Output
sending incremental file list
file1
file2
subDirectory/
subDirectory/file3

sent 155 bytes  received 29 bytes  368.00 bytes/sec
total size is 0  speedup is 0.00 (DRY RUN)
rsync -r sourceDirectory/ destinationDirectory/
ls destinationDirectory/
Output
file1 file2 subDirectory

Notes/Articles/Install and use Rsync on Ubuntu/recursive sync.png

Note: Ignoring the slash / after the source sourceDirectory directory syncs even the source directory.

Sync Everything: -a Option

The most familiar way to use rsync on Ubuntu is copying files and directories into another location using the -a (archive) option.

The -a option preserves the resource configurations like modifications, groups, owners, and timestamps when syncing files and directories between directories.

Let’s create a directory with two text files, then copy the first file into a temporary location.

mkdir dir && cd dir
touch first.txt second.txt
cd ..
rsync -av dir/first.txt /tmp/
Output
sending incremental file list
first.txt

sent 102 bytes  received 35 bytes  274.00 bytes/sec
total size is 0  speedup is 0.00

We can then verify the effect of the copy action using ls and the grep commands.

ls /tmp/ | grep first
Output
first.txt

Likewise, we can copy an entire directory with files into another directory.

rsync -av dir /tmp/
Output
sending incremental file list
dir/
dir/first.txt
dir/second.txt

sent 192 bytes received 58 bytes 500.00 bytes/sec
total size is 0 speedup is 0.00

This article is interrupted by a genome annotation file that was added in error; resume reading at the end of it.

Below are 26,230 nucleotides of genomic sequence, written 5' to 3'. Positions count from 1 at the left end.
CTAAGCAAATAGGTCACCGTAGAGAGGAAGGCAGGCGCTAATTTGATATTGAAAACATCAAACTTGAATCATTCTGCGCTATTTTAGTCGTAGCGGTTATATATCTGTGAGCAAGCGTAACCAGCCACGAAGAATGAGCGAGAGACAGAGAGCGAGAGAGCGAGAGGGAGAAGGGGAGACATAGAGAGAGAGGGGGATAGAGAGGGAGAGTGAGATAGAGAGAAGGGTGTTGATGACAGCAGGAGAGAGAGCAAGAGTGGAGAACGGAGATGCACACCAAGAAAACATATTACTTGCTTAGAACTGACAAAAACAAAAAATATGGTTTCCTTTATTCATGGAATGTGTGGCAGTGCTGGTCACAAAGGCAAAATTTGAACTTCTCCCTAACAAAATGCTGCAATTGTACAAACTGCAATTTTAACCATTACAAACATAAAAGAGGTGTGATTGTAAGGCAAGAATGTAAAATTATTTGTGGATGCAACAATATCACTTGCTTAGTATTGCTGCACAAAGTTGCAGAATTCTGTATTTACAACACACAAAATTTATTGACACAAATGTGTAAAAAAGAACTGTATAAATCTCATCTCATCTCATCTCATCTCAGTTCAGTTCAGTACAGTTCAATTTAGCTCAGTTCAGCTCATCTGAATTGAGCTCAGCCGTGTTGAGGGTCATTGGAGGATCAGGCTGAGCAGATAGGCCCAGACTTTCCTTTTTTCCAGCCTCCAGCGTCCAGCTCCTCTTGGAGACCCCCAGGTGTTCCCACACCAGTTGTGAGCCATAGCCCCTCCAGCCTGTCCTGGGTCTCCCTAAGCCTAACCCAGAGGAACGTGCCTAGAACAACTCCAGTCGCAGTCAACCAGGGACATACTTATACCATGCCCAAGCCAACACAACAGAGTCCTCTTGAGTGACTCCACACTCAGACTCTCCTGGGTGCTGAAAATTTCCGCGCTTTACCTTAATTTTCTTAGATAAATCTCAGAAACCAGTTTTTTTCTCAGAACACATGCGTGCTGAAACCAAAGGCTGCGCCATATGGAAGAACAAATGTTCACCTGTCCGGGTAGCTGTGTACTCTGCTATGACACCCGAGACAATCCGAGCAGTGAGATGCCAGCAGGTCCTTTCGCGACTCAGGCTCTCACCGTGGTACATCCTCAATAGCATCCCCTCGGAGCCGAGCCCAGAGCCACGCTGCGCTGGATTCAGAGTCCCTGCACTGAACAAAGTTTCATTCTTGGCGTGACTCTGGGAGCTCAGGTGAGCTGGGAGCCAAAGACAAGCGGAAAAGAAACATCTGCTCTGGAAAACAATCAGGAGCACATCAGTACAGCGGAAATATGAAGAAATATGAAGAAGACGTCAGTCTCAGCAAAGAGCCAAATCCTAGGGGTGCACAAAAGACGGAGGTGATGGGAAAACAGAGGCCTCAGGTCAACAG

Sync Data Remotely

You can also use the rsync tool to sync files between your machine and a remote machine running the Ubuntu server. For example, I have configured a second Ubuntu machine called username2 with IP address 192.168.43.138. Here is how to copy the sourceDirectory‘s content into a new directory on the remote machine.

Step 1: Verify the reachability of the remote machine

First, verify the reachability of the remote machine.

ping [hostname or ip address]
e.g.
ping [email protected]

The next step is to transfer the source directory into a folder in the remote machine.

Step 2: Sync the Directories

Transfer the source directory into a remote machine’s directory.

rsync -av sourceDirectory [email protected]:remoteDirectory

I am transferring the directory we created in example 1 above into a new remote directory called remoteDirectory.

The local machine checks whether the remote machine is reachable via SSH. It then prompts to create an SSH connection between the two machines before echoing the transferred resources.

Notes/Articles/Install and use Rsync on Ubuntu/use rsync remotely.png

Step 3: Verify the Successful Process

Lastly, let’s confirm the successful transfer. SSH into the remote machine and inspect if you created a directory remoteDirectory with some content.

ssh [email protected]
ls
ls remoteDirectory
ls remoteDirectory/sourceDirectory

And voila, the entire source directory was transferred with its contents!

Notes/Articles/Install and use Rsync on Ubuntu/directory synced.png

Uninstall Rsync on Ubuntu

We can easily uninstall rsync using a few methods:

Without Dependencies
sudo apt remove rsync
With Dependencies
sudo apt -y autoremove rsync
With Configurations and Related Data
sudo apt -y autoremove --purge rsync

Now that you know to get or remove the rsync tool, let’s dive into using it.

Conclusion

You can backup files locally or remotely on Ubuntu using the rsync command with options like -a and -r. Before that, you should install the tool, as shown in this tutorial.

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William B Peckham
William B Peckham
1 month ago

rsync is NOT a backup tool, it is a file and folder syncronization tool that can be used as one part of a procedure to do backups. Thre is a difference. Backula, BURP, and ADSL BACKUP AND RECOVERY are backup tools. Backup tools allow for scheduled generational backups and point-in-time recovery.

William B Peckham
William B Peckham
1 month ago

PS. I approve of rsync, and use it often, just not for backups. There are better tools for backups.